Class 3 – 01:17.doc

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Pennsylvania State University
Nicholas Pearson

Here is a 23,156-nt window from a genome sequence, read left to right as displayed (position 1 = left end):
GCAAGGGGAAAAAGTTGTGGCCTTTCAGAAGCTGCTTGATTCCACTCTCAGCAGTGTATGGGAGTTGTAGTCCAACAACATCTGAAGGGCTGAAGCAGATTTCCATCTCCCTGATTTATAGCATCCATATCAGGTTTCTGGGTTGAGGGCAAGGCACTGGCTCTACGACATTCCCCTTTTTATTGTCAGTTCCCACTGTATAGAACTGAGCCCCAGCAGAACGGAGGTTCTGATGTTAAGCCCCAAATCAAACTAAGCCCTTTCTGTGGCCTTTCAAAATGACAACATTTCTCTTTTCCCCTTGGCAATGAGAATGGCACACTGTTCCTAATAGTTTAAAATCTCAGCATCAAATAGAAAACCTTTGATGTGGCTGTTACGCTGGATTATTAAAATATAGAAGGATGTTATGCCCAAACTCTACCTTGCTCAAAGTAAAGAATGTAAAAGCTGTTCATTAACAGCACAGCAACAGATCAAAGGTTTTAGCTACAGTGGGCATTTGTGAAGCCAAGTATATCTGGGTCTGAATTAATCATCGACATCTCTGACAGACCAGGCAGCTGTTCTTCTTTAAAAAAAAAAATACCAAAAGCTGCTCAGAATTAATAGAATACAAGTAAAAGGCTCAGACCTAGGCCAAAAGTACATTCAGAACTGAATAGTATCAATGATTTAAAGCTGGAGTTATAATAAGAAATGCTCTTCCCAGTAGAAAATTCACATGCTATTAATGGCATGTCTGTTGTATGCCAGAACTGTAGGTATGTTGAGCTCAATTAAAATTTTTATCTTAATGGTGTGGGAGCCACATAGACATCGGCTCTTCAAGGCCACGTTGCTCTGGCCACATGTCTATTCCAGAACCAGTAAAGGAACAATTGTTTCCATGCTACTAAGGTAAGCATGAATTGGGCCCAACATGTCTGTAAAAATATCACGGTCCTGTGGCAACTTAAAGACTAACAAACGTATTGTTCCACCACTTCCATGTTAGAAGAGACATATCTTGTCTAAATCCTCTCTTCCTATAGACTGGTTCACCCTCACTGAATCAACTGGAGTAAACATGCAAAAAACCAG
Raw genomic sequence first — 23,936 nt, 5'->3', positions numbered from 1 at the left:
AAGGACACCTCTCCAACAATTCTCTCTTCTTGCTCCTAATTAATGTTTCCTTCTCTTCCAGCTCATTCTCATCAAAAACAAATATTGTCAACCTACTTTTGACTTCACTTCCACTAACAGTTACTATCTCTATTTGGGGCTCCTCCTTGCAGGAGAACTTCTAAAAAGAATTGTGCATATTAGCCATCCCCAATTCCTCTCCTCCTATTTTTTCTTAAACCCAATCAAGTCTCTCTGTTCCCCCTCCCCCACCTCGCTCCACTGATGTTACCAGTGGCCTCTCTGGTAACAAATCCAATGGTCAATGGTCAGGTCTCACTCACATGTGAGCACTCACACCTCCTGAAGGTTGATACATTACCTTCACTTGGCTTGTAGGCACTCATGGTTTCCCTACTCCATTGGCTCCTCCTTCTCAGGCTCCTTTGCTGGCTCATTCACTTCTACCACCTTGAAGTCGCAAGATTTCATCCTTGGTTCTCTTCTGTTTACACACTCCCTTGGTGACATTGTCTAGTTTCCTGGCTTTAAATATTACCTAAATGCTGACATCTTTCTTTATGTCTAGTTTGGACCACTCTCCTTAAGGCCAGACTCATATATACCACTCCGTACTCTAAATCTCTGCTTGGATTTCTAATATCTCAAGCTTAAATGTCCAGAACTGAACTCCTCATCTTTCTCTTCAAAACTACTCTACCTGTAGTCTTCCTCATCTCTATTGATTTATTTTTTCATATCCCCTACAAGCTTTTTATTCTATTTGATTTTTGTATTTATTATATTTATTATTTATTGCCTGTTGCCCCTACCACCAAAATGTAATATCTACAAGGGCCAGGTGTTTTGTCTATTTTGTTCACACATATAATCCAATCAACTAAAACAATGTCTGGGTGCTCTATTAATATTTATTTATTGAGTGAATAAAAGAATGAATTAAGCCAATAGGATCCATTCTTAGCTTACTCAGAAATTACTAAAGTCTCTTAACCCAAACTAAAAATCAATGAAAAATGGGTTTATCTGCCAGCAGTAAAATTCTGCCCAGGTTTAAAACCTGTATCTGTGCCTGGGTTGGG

Class 3 – 01/17/12 Chapter 2 – Methodology Hypothesis Generation − Social Psychology (as with all academic disciplines) is cumulative − Social Psychologists use their personal experiences to generate ideas 3 Types of experimental methods − Observational (description) − Correlational (prediction) − Experimental (causality) Observational Method − Ethnography − researcher observes a group from within − tries not to influence the behavior of the group − Trained observers − unobtrusively watch subjects from outside − use a coding scheme to record behavior − Archival analysis − examine accumulated documents of a culture Pluses and Minuses − pluses − often the easiest way to gather information (sit there, watch and record) − minuses − some behaviors are hard to observe − the observer can't always be unobtrusive The Correlational Method − Systematically measuring the relationship between two or more variables − Surveys − Ask people about their attitudes and behaviors − Correlate Observations − Observe behaviors and see how they relate to other variables Correlation Coefficient ranges from -1 to +1 − Positive correlation indicates that as one variable or interest increases, the other increases − Negative correlation indicates that as one variable or interest increases, the other decreases − Very small plus or minus or zero correlation indicates that the two variables have no predictable relationship − Example − Suppose correlation between watching violent TV and aggression is .30 − Violent TV leads to aggressive behavior − Even if variables Aand B are perfectly correlated, we cannot determine their causal relationship − Possibilities: − Acauses B − B causes A − Third variable C is causing bothAand B (parental supervision) Correlation Examples: − Television and aggression − Exercise and heart disease − Self-Esteem and drug abuse Experimental Method − Often thought of as the prototypical “Lab Experiment” − Questions answered − Causality Independent Variable - What the researcher manipulates or changes Dependent Variable - What the researcher measures to see if the change in the IV had any affect − In the Kitty Genovese example the independent variable is the number of people in group a
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